Hill v. State (Per Curiam)

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Justia Opinion Summary

Appellant Jessie Hill was convicted of capital murder. Appellant subsequently filed a motion to vacate judgment under Act 1780, seeking a hearing to establish a scientific predicate for a new trial, the production of a report for the results of latent-fingerprint analysis that Appellant alleged the State performed on a marble rolling pin, and additional testing of evidence from his trial. The trial court denied the motion, and Appellant appealed. Before the Supreme Court were Appellant's motion to compel, requesting that the Supreme Court order production of the same latent-print report, and petition for writ of mandamus to the state attorney general to enforce the order that he sought in his motion. The Court dismissed the appeal and declared the motion and petition moot, holding that Appellant's petition was properly dismissed, as his motion for relief did not establish that he was entitled to seek relief under Act 1780 or that the trial court could assume jurisdiction.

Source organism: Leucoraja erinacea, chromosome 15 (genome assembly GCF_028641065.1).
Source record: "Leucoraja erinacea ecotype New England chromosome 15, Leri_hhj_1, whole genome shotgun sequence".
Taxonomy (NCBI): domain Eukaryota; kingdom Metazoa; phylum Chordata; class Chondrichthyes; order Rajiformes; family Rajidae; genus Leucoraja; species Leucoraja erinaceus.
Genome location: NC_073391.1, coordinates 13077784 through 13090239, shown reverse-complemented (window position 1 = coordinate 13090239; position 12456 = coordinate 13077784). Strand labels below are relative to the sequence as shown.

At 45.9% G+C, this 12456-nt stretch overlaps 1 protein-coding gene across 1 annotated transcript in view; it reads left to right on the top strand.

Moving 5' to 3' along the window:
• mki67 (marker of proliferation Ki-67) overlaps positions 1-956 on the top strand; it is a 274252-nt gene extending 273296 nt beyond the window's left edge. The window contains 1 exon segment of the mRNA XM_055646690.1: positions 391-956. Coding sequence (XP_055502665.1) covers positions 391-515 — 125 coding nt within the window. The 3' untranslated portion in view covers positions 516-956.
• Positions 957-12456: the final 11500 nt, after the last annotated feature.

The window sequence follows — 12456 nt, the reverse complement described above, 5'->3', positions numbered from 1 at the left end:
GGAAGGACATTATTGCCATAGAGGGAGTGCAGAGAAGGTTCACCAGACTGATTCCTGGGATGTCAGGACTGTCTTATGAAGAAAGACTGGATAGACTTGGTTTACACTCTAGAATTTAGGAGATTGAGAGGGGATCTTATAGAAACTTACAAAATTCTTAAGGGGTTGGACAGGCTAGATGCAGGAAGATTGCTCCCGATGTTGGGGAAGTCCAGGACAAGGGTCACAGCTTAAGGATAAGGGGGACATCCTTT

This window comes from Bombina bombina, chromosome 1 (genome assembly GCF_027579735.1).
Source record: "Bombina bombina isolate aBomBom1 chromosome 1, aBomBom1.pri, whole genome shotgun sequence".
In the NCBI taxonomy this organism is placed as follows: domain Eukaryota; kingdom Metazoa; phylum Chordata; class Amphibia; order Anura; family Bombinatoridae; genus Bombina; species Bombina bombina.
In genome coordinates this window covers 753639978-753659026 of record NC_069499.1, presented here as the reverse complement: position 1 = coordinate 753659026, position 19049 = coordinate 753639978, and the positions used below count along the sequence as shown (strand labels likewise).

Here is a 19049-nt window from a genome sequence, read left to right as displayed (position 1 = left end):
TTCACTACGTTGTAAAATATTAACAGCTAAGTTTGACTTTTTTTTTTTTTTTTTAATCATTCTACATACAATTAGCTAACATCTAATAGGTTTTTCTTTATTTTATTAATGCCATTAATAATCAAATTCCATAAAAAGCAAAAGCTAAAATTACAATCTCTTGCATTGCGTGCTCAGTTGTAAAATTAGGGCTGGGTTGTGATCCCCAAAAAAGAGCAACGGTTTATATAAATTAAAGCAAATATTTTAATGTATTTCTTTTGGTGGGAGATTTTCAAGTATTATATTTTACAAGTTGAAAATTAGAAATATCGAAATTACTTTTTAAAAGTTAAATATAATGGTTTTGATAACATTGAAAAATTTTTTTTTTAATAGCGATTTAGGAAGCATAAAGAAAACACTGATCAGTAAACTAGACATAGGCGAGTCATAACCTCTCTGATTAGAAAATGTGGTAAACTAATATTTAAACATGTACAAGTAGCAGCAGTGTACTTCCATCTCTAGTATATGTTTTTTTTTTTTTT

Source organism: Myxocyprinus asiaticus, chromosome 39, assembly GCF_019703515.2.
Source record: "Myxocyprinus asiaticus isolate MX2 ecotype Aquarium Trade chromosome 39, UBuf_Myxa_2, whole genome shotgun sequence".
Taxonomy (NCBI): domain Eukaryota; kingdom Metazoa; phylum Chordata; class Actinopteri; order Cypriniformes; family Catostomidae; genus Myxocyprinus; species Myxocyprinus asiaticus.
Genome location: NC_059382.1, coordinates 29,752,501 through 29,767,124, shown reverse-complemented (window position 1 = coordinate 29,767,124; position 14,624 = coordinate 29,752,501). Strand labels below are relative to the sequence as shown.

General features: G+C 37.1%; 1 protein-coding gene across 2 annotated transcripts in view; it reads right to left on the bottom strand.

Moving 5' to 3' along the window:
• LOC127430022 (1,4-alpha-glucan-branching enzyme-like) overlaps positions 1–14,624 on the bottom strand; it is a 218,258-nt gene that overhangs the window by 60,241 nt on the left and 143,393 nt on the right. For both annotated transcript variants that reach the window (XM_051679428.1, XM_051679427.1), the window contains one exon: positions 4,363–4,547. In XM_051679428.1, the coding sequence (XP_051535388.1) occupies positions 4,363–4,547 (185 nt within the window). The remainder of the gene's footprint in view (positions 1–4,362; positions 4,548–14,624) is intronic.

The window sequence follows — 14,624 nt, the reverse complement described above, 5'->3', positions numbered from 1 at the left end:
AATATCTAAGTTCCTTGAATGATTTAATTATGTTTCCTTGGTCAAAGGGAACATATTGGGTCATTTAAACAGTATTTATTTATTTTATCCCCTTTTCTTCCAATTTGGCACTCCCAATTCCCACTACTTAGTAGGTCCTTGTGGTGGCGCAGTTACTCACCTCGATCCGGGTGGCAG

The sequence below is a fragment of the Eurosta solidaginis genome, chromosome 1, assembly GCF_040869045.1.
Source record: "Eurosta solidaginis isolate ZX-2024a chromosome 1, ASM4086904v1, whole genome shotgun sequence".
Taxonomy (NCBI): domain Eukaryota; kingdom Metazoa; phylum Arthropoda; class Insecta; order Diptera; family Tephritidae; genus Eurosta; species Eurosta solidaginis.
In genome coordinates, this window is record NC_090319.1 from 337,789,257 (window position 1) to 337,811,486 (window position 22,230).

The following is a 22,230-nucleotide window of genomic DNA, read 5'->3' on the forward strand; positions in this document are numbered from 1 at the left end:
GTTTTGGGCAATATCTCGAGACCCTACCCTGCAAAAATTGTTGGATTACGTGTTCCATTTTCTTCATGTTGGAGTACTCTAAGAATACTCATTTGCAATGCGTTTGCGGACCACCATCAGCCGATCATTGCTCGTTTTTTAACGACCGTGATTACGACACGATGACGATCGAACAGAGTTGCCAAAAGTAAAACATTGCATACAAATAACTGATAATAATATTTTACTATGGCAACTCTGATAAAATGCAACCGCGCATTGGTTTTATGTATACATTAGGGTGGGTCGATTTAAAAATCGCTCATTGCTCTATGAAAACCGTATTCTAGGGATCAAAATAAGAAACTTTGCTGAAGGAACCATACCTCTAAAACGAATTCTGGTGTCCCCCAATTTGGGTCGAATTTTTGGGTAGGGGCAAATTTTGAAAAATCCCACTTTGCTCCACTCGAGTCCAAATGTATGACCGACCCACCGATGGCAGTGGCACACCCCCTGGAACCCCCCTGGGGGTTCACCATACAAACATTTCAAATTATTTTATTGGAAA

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Cite as 2012 Ark. 204 SUPREME COURT OF ARKANSAS No. CR 11-1064 Opinion Delivered JESSIE HILL APPELLANT v. May 10, 2012 PRO SE MOTION TO COMPEL AND PETITION FOR WRIT OF MANDAMUS [GRANT COUNTY CIRCUIT COURT, CR 95-38, HON. CHRIS E WILLIAMS, JUDGE] STATE OF ARKANSAS APPELLEE APPEAL DISMISSED; MOTION AND PETITION MOOT. PER CURIAM Appellant Jessie Hill lodged in this court an appeal from the denial of his motion to vacate judgment under Act 1780 of 2001 Acts of Arkansas, as amended by Act 2250 of 2005 and codified as Arkansas Code Annotated sections 16-112-201 to -208 (Repl. 2006). Appellant filed the motion in the trial court where he was convicted of capital murder, and, in the motion, he sought a hearing to establish a scientific predicate for a new trial, the production of a report for the results of latent-fingerprint analysis that appellant alleged that the State performed on a marble rolling pin, and additional testing of evidence from his trial. Appellant has now filed a motion to compel, in which he requests that this court order production of the same latent-print report, and a petition for writ of mandamus to the State Attorney General to enforce the order that he seeks in his motion. We dismiss the appeal, and the motion and petition are therefore moot. An appeal of the denial of postconviction relief, including an appeal from an order denying a petition for writ of habeas corpus under Act 1780, will not be permitted to go forward Cite as 2012 Ark. 204 where it is clear that the appellant could not prevail. Aaron v. State, 2012 Ark. 125 (per curiam). It is clear that appellant cannot prevail, because his motion for relief under Act 1780 did not establish that appellant was entitled to seek relief under the Act or that the trial court could assume jurisdiction. The petition was therefore properly dismissed. Appellant s motion alleged that analysis of the fingerprints taken from the rolling pin which had been one of the murder weapons used matched his codefendant, Demarcus Tatum, and another of the State s witnesses, Curtis Osborne. He alleged that the State withheld the report detailing this analysis. Appellant argued that this previously hidden information would support his assertion that DNA testing of various items taken as evidence during the investigation of the crime would exonerate him. The evidence at appellant s trial established that Tatum and appellant who at the time was a suspect in another crime had discussed leaving Arkansas. They tried to borrow a car, and, instead, the owner of the car asked his cousin, Arbrady Moss, to drive them to the bus station in Camden. Tatum testified that, a short time after they left in the car, appellant struck Moss on the head with the rolling pin after Moss refused to comply with appellant s demand for the car. Moss fell into a ditch, was placed in the trunk of the car, and eventually was left on a trail after appellant again beat Moss, this time with a juice bottle. After the car broke down, the two sold it to a garage owner in Oklahoma and bought bus tickets to Kansas City. In Kansas City, the pair were apprehended at the bus station after they grabbed a woman in the parking lot, stabbed her, and took her purse and car keys. The jury found appellant guilty and sentenced him to life without parole. This court affirmed the judgment. Hill v. State, 325 Ark. 419, 931 S.W.2d 2 Cite as 2012 Ark. 204 64 (1996). Appellant has previously unsuccessfully sought testing under Act 1780. See Hill v. State, 2010 Ark. 102 (per curiam); Hill v. State, 2009 Ark. 196 (unpublished per curiam); Hill v. State, CR 05-834 (Ark. May 18, 2006) (unpublished per curiam). In those petitions, appellant also sought fingerprint and DNA testing. This court, in its three previous opinions, held that the initial petition that appellant filed did not identify any advances in technology that would support the testing requested, and the later petitions were also inadequate because the testing requested was available at the time of appellant s trial. The Act, both as currently enacted and prior to the 2005 amendment, permits relief only if a petitioner presents a claim for scientific testing of evidence that was not available at the time of trial or if the scientific predicate for the claim could not have been discovered through the exercise of due diligence. Aaron, 2012 Ark. 125. DNA profiles have been admissible evidence in Arkansas since 1991. Aaron v. State, 2010 Ark. 249 (per curiam). Fingerprint analysis and DNA testing were available at the time of appellant s trial, and the scientific predicate that those tests might connect another individual to the weapon or the crime scene was not only discoverable, but known to defense counsel and utilized in appellant s defense. Under the Act as applicable here, a circuit court does not have jurisdiction to consider a petition for relief filed under the Act if the petition is outside the thirty-six-month period set in section 16-112-202(10)(B) that establishes a presumption of untimeliness and the petition fails to establish one of the enumerated grounds for rebutting the presumption. Wallace v. State, 2011 Ark. 295 (per curiam). Appellant s request for testing was filed more than fifteen years after the 3 Cite as 2012 Ark. 204 judgment was entered in his case. The Act required appellant to establish a rebuttal to the presumption arising from one of the five grounds listed in the statute. Aaron, 2010 Ark. 249. The grounds available under the statute are summarized as follows: (1) that the person was or is incompetent, and the incompetence contributed to the delay; (2) that the evidence to be tested is newly discovered; (3) that a manifest injustice would result not based solely upon the claimant s own assertion of innocence; (4) that a new method of technology that is substantially more probative than prior testing is available; or (5) good cause. Ark. Code Ann. ยง 16-112202(10)(B). Appellant apparently would establish one of these five grounds by the new claims of prosecutorial misconduct and other allegations that were included in his latest Act 1780 petition. The petition included some vague references to improved technology, mostly based upon appellant s position that the Arkansas Crime Laboratory now routinely performs tests that, while available prior to appellant s trial, required outsourcing and approval for additional funds necessary as a result. He does indicate that new tests can, based upon Y-chromosome testing, further exclude certain donors for samples that may not have previously provided conclusive results. This does not, however, establish how this newer testing would be more probative concerning the particular samples that the defense could have had tested but elected not to pursue prior to his trial; the samples did not produce inconclusive results because the samples were never tested. The petition makes reference to what may be a new alibi witness and alludes to the allegedly withheld evidence of fingerprints that matched to other individuals found on the 4 Cite as 2012 Ark. 204 murder weapon. Appellant did not provide any facts in support of his claim that evidence was withheld, providing only bare allegations of the misconduct and asserting that testimony by the Crime Lab personnel was perjured. Moreover, he did not explain how the new testimony or withheld evidence would significantly change the value of the requested testing so as to fit within a new defense theory not inconsistent with appellant s previous defense. Tatum and Osborne both would have had occasion to handle the rolling pin consistently with the prosecution s version of events, and appellant did not show how the existence of their prints on the murder weapon would exonerate him.1 None of the circumstances appellant sets out, even if established, would constitute good cause for further testing or otherwise satisfy the statutory requirements. Appellant s petition failed to establish the required rebuttal of the presumption of untimeliness and, therefore, failed to provide a basis for the trial court to assume jurisdiction under Act 1780. The trial court did not err in dismissing the petition, and appellant cannot prevail on appeal of the order denying relief. Appeal dismissed; motion and petition moot. 1 The rolling pin was found in the trunk of the car that Tatum and appellant drove from Arkansas to Oklahoma, and it was taken into evidence there by the FBI. Osborne was the owner of the garage and bought the car. Although the identification of Tatum s print on the weapon may have somewhat furthered appellant s defense, it would not have exonerated him. Tatum could easily have handled the rolling pin at some point during the trip after the murder occurred, just as Osborne apparently did. 5